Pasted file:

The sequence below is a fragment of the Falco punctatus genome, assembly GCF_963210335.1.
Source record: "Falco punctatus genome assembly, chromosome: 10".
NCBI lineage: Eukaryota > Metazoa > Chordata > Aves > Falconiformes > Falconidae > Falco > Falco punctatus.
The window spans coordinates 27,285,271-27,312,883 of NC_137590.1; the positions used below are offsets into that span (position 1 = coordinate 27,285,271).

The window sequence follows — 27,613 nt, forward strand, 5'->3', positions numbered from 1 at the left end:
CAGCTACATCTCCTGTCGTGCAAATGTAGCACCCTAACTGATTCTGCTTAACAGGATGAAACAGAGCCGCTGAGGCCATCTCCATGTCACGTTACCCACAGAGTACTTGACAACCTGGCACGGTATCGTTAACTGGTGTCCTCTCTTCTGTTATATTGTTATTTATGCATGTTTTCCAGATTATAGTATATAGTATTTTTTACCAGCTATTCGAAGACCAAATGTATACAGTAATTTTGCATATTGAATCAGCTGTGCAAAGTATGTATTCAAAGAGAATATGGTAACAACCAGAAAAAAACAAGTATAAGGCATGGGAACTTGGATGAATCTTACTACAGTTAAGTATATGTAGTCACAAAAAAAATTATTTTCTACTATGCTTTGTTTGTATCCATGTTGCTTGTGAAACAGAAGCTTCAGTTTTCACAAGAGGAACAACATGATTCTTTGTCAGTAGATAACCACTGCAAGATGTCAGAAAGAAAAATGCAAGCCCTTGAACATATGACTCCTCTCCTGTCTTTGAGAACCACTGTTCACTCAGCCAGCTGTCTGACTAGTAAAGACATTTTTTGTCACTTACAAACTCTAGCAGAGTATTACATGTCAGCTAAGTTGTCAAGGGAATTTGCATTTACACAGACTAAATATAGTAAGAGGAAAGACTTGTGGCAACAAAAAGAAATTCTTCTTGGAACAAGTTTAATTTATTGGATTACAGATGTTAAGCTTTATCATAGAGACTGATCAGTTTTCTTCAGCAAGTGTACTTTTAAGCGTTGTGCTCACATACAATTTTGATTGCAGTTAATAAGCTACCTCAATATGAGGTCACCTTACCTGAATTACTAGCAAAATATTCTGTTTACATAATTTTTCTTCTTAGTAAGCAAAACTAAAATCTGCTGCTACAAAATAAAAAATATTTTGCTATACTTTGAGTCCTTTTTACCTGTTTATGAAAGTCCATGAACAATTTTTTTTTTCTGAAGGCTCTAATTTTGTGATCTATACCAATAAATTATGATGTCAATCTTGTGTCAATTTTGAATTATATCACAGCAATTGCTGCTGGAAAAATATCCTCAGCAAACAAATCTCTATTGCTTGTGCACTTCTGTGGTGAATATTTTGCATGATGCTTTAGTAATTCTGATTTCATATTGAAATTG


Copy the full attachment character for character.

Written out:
The sequence below is a fragment of the Falco punctatus genome, assembly GCF_963210335.1.
Source record: "Falco punctatus genome assembly, chromosome: 10".
NCBI lineage: Eukaryota > Metazoa > Chordata > Aves > Falconiformes > Falconidae > Falco > Falco punctatus.
The window spans coordinates 27,285,271-27,312,883 of NC_137590.1; the positions used below are offsets into that span (position 1 = coordinate 27,285,271).

The window sequence follows — 27,613 nt, forward strand, 5'->3', positions numbered from 1 at the left end:
CAGCTACATCTCCTGTCGTGCAAATGTAGCACCCTAACTGATTCTGCTTAACAGGATGAAACAGAGCCGCTGAGGCCATCTCCATGTCACGTTACCCACAGAGTACTTGACAACCTGGCACGGTATCGTTAACTGGTGTCCTCTCTTCTGTTATATTGTTATTTATGCATGTTTTCCAGATTATAGTATATAGTATTTTTTACCAGCTATTCGAAGACCAAATGTATACAGTAATTTTGCATATTGAATCAGCTGTGCAAAGTATGTATTCAAAGAGAATATGGTAACAACCAGAAAAAAACAAGTATAAGGCATGGGAACTTGGATGAATCTTACTACAGTTAAGTATATGTAGTCACAAAAAAAATTATTTTCTACTATGCTTTGTTTGTATCCATGTTGCTTGTGAAACAGAAGCTTCAGTTTTCACAAGAGGAACAACATGATTCTTTGTCAGTAGATAACCACTGCAAGATGTCAGAAAGAAAAATGCAAGCCCTTGAACATATGACTCCTCTCCTGTCTTTGAGAACCACTGTTCACTCAGCCAGCTGTCTGACTAGTAAAGACATTTTTTGTCACTTACAAACTCTAGCAGAGTATTACATGTCAGCTAAGTTGTCAAGGGAATTTGCATTTACACAGACTAAATATAGTAAGAGGAAAGACTTGTGGCAACAAAAAGAAATTCTTCTTGGAACAAGTTTAATTTATTGGATTACAGATGTTAAGCTTTATCATAGAGACTGATCAGTTTTCTTCAGCAAGTGTACTTTTAAGCGTTGTGCTCACATACAATTTTGATTGCAGTTAATAAGCTACCTCAATATGAGGTCACCTTACCTGAATTACTAGCAAAATATTCTGTTTACATAATTTTTCTTCTTAGTAAGCAAAACTAAAATCTGCTGCTACAAAATAAAAAATATTTTGCTATACTTTGAGTCCTTTTTACCTGTTTATGAAAGTCCATGAACAATTTTTTTTTTCTGAAGGCTCTAATTTTGTGATCTATACCAATAAATTATGATGTCAATCTTGTGTCAATTTTGAATTATATCACAGCAATTGCTGCTGGAAAAATATCCTCAGCAAACAAATCTCTATTGCTTGTGCACTTCTGTGGTGAATATTTTGCATGATGCTTTAGTAATTCTGATTTCATATTGAAATTG